When brands appeal to these emotions, they’re tapping into something fundamental and primal in humans. And that can be incredibly powerful.
Here are some ways a brand might appeal to these emotions in their marketing:
- Anger: A phone or cable provider who knows that their competitor’s customers are angry about lousy customer service could showcase how friendly and accessible they are.
- Sadness: Businesses ranging from funeral services to aromatherapy oils can market their ability to help alleviate grief or depression with a series of blog posts or videos aimed at helping people deal with sadness.
- Fear: Content that includes testimonials, reviews, and outside evaluations can help calm a new customer’s worries about doing business with you. You can also use your content to help guide new clients through an intimidating learning curve, or to bring in search traffic from people researching their anxieties.
- Joy: Use your blog to showcase how happy your customers are, or to show readers new ways to enhance their joy using your products or services.
- Interest: This base emotion includes things like acceptance and affection. To tap into this, show how your brand can help people gain social approval and improve relationships.
- Surprise: Blog headlines with an unexpected twist like “Why you should never wash your dishes” can be very intriguing and pull people in.
- Disgust: People are strangely drawn to things that disgust them. If you’re in an industry like pest control, personal hygiene, or home cleaning, you can definitely tap into this aspect of human nature.
- Shame: Think of headlines like “How to stop your guests from smelling your litterbox” or “Are you embarrassed to get a pedicure?”
To add more empathy to your content marketing plan, begin by imagining yourself as a potential customer seeing your product or service for the first time. Ask yourself some questions to get inside their emotional relationship with your brand:
- How could your brand engage with the eight emotional states identified above?
- What feelings might drive a customer toward doing business with you — or cause them to hesitate?
- What are the pain points your customers are experiencing that you can solve for them?
- What do customers love about your industry? What do they hate?
- Can your brand help them achieve their deepest desires in some way?
- Can you alleviate a fear they might have?
How can your company use empathy in marketing?
Now you’ve mapped out some emotional connections your brand could be making with customers. How can you incorporate this empathy into your content marketing?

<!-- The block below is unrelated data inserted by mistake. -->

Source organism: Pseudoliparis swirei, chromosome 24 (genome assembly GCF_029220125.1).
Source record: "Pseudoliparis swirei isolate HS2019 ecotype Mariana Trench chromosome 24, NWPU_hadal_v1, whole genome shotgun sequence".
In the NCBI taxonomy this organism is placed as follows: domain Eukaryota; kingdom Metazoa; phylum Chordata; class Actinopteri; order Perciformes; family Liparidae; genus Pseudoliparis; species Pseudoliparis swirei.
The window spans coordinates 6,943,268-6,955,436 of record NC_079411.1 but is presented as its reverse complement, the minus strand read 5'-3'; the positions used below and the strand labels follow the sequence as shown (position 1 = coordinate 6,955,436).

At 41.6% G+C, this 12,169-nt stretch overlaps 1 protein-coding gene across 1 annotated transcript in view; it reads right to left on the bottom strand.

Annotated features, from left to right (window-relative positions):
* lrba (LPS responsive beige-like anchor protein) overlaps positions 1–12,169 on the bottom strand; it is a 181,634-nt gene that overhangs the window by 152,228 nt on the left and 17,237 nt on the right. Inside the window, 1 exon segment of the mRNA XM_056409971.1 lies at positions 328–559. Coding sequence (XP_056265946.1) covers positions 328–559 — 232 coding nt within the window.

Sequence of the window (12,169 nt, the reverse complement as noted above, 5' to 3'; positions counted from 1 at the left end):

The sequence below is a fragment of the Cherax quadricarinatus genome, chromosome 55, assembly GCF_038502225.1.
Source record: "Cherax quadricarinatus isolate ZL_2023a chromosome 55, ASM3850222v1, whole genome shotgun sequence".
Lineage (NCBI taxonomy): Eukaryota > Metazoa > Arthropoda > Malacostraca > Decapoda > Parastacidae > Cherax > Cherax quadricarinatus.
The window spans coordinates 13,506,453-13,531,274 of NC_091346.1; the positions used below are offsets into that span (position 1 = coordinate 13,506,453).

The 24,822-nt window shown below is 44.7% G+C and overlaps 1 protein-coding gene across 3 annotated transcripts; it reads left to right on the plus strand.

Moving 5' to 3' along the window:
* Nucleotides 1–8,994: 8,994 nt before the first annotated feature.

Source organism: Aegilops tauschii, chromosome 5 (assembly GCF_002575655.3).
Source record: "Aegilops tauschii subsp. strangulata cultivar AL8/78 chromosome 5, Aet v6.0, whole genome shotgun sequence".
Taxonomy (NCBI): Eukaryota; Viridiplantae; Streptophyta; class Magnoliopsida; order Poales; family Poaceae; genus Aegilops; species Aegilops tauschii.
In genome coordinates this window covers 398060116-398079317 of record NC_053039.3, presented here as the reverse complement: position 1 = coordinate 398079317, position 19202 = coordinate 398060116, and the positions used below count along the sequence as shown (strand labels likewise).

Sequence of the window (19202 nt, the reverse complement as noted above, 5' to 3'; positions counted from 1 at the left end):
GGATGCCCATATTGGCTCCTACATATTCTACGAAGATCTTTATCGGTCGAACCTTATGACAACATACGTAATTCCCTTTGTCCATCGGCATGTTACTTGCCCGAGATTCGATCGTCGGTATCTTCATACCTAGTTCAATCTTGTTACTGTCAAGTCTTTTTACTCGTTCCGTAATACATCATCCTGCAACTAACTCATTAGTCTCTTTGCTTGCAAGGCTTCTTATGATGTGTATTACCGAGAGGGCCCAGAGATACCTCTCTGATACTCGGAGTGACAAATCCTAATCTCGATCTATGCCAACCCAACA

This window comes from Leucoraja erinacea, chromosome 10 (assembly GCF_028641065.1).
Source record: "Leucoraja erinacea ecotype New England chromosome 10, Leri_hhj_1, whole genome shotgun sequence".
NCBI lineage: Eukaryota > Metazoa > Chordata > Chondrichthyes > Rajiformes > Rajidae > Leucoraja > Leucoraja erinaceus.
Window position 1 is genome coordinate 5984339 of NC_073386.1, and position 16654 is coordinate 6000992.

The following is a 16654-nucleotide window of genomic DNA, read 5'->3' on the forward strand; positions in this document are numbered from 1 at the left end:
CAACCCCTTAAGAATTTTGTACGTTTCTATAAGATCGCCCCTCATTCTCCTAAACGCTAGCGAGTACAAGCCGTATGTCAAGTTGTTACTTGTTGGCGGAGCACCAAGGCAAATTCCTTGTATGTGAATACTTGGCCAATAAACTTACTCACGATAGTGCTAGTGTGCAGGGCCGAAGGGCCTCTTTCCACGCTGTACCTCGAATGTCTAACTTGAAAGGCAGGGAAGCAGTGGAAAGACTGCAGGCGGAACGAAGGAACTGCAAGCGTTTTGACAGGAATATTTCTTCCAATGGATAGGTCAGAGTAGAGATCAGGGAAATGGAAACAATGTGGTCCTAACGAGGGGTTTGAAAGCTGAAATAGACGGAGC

Start by considering the language you’re using. Are your headlines and text dry and factual, or do they evoke an emotional response? If they’re the latter, great! Now try to amplify those emotions. Use more powerful “feeling” words like “thriving,” “enraging,” “terrifying,” and “indulging.”
Also, take a look at the visuals you’re using in your blog, videos, or social media posts. Do they help evoke the emotions you’re looking for? There’s an adage in storytelling that says you should “show, not tell.” One way to do that is to include images of people experiencing emotions in your ads instead of bland smiling faces.
Some examples include:
- An enraged customer on the phone
- A joyful client using your product
- A family connecting because of your brand
- A disgusted homeowner finding a nest of termites in their floorboard
Finally, think about how you can use your content marketing to build an emotional brand story. Can you create a series of posts or videos themed around some of the eight emotions? Can you present content that helps your clients overcome their fears around your industry or find their joy? How can you surprise and delight them with your newsletter topics or social media posts?
Empathy is a powerful tool for marketers and can be used to create stronger emotional connections with customers. By understanding the eight primary emotional states, you can begin to craft content marketing that resonates more deeply with potential buyers. Additionally, there are many ways to incorporate empathy into your brand visuals and content to create a story that engages customers on an emotional level.